The question regarding the similarities and differences among European Americans is also of interest. But if I were to identify an overarching theme in the conference, this would be a particular tension in the ways ethnicity is portrayed. The aim is to identify alternative expressions of ethnicity and move beyond “acceptable difference”. As the title of the conference put it, it is necessary to reimagine “white ethnicity,” and to reclaim its complexity.
GN: What defines “acceptable difference”?
YA: It is a term that academics use to name the tendency to represent ethnicity in a non-
threatening manner: ethnics love family, community, food, dance, church, and ancestors; they value hard work and succeed because of this. Obviously, this is a cliché narrative, quite predictable…a kind of cookie cutter ethnicity. These are American values too, after all. Still, this portrayal holds great cultural power, for obvious reasons. It instills ethnic pride in the young. Because it projects a positive ethnic image people keep reiterating it, one might say with relish. This is not to say that there is no truth to this story; these values must be recognized. But something fundamental is lost in this celebratory narrative; something is gravely compromised. Scholars feel the responsibility to point this out. Let me add that in doing so they risk alienating themselves, both from the ethnic community, but even from some of their students.
GN: How so?
YA: Critiquing the narrative of bootstrap mobility poses a challenge for those academics who wish to establish a dialogue with ethnic leaders and heritage students. On one hand, one could argue that European ethnics enjoy wide acceptance precisely because they portray “difference” in a non-threatening manner; they exclude stories that trouble the “American Dream”. Thus they have an investment in the narrative of bootstrap success since it resonates with dominant national values. Academics, on the other hand, thrive in exploring ethnicity’s complexity. They often set themselves the task to tell the historical truth, no matter how difficult this truth might be for a certain public to hear. How, then, do communities and academics enter into a meaningful dialogue? How do we convince the public that the celebratory bootstraps model of European American ethnic mobility distorts history?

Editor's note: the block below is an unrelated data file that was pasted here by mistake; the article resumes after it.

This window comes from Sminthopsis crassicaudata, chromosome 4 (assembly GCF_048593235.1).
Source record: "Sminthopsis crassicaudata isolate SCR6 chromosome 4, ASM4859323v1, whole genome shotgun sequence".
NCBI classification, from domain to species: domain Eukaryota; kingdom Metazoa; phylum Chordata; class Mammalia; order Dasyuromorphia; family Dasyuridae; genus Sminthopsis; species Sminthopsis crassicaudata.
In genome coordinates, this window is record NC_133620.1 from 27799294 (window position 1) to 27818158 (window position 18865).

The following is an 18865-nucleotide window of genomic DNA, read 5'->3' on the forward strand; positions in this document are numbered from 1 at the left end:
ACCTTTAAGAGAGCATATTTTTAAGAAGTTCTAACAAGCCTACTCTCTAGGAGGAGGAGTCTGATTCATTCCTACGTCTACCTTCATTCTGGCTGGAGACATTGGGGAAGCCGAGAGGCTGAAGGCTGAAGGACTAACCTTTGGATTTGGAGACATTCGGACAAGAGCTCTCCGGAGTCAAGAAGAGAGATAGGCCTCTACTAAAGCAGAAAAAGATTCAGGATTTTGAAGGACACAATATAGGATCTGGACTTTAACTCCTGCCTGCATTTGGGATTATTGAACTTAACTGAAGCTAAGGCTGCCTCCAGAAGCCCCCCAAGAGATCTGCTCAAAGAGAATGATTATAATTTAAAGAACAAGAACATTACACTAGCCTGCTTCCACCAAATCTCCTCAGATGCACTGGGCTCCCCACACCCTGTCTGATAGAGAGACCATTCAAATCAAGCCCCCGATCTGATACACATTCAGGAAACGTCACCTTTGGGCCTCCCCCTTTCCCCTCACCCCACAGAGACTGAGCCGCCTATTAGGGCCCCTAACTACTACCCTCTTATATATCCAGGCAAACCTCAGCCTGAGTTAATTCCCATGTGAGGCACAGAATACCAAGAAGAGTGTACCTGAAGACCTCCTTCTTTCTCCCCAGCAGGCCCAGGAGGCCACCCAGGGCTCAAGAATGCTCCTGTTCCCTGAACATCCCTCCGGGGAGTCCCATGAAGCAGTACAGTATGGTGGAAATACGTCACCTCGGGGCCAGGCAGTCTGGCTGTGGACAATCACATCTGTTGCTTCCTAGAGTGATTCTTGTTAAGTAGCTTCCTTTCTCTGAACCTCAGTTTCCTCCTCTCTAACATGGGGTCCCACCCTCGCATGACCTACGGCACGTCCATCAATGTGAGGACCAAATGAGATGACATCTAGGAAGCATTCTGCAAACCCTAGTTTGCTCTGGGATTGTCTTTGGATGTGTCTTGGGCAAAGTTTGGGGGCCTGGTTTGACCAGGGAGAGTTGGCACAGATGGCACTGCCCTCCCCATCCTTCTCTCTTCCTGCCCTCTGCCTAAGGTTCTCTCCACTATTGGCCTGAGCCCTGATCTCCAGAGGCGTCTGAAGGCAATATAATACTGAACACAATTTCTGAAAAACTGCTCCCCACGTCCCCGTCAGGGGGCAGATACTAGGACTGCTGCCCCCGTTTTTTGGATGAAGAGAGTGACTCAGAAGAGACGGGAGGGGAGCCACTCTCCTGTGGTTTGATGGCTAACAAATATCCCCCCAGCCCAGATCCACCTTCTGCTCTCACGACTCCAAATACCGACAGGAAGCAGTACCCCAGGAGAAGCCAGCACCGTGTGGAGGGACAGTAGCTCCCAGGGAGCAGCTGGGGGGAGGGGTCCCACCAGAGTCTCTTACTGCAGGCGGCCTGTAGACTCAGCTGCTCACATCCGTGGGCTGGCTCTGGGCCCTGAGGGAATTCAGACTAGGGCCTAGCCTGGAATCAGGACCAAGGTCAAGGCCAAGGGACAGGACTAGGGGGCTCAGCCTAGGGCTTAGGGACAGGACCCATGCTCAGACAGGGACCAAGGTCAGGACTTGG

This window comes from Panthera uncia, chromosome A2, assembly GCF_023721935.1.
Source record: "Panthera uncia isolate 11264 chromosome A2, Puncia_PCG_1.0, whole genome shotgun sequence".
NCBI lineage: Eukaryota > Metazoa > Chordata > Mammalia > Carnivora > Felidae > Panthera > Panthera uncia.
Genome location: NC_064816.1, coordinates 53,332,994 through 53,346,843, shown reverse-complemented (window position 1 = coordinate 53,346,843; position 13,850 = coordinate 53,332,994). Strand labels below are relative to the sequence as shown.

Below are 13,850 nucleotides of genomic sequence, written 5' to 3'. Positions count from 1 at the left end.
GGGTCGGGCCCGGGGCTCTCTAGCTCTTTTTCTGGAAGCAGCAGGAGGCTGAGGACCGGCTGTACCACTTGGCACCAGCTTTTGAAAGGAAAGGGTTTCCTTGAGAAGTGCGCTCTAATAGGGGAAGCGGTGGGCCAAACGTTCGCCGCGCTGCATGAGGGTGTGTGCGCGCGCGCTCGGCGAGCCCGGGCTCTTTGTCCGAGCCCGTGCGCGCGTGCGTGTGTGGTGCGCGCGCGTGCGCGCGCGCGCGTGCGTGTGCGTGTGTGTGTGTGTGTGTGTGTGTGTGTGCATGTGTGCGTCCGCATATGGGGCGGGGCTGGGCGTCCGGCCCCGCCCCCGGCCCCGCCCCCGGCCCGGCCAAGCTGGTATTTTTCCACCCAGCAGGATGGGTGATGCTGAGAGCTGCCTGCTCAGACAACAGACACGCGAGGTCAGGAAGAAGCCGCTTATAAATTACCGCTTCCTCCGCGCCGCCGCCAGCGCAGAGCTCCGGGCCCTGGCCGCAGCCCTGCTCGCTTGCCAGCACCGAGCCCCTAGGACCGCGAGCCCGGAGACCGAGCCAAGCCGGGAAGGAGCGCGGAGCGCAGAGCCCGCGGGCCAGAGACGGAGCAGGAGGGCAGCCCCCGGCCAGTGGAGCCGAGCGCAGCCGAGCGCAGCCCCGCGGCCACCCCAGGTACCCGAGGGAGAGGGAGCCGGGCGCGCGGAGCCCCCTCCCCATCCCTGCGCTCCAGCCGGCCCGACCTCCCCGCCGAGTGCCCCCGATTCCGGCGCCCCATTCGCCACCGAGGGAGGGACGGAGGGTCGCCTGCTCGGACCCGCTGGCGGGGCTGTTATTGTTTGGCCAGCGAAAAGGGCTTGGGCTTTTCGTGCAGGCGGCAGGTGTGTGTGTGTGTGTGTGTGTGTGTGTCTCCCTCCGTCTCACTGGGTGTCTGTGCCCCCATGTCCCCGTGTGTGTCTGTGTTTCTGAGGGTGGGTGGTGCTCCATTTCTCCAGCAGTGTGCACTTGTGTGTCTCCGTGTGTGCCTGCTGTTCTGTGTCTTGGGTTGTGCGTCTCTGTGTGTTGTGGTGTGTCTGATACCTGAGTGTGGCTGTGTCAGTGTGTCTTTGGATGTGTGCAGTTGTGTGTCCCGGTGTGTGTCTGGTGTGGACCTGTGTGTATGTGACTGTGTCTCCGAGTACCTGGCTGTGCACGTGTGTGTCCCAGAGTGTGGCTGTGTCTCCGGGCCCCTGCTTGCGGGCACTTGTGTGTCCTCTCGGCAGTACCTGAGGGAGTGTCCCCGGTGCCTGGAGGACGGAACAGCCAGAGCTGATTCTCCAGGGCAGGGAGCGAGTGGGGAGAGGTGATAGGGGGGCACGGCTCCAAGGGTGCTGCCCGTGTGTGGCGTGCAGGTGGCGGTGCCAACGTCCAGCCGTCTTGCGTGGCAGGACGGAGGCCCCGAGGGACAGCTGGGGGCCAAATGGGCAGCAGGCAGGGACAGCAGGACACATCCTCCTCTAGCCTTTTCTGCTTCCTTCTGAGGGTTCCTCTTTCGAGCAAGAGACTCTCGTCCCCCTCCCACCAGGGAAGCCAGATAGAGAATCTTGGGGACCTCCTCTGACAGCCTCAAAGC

GN: What is an example of how this model “distorts history”?
YA: The bootstraps model is fundamentally unfair to racial minorities. How society prevented some non-European groups to experience mobility has been forgotten. The public rarely hears how institutional discrimination in the immediate aftermath of WWII deterred the mobility of African Americans, while propelling European Americans to the suburbs and mobility. This historical amnesia has resulted in the erroneous view that all races and ethnicities went through similar experiences; therefore, those who have not succeeded have only themselves to blame. The historical record shows otherwise. Knowledge about these events is not to cultivate guilt. Far from it. It is part of what it means to be an educated and civic-minded American citizen. It is part of the education we so often celebrate.
GN: What was the outcome of the conference?
YA: The conference was intellectually invigorating. It brought together scholars who recognize the urgency to reassess the significance of ethnicity. A key issue I raised was precisely about the value of sustaining this community. There was interest in creating a dialogue between Italian American and Greek American studies.
One hopes this might generate comparative work as well as interest in Greek America among young scholars. The prospects are indeed exciting.
Yiorgos Anagnostou’s most recent book is a poetry collection (in Greek): http://apopeirates.blogspot.com/2012/04/blog-post_20.html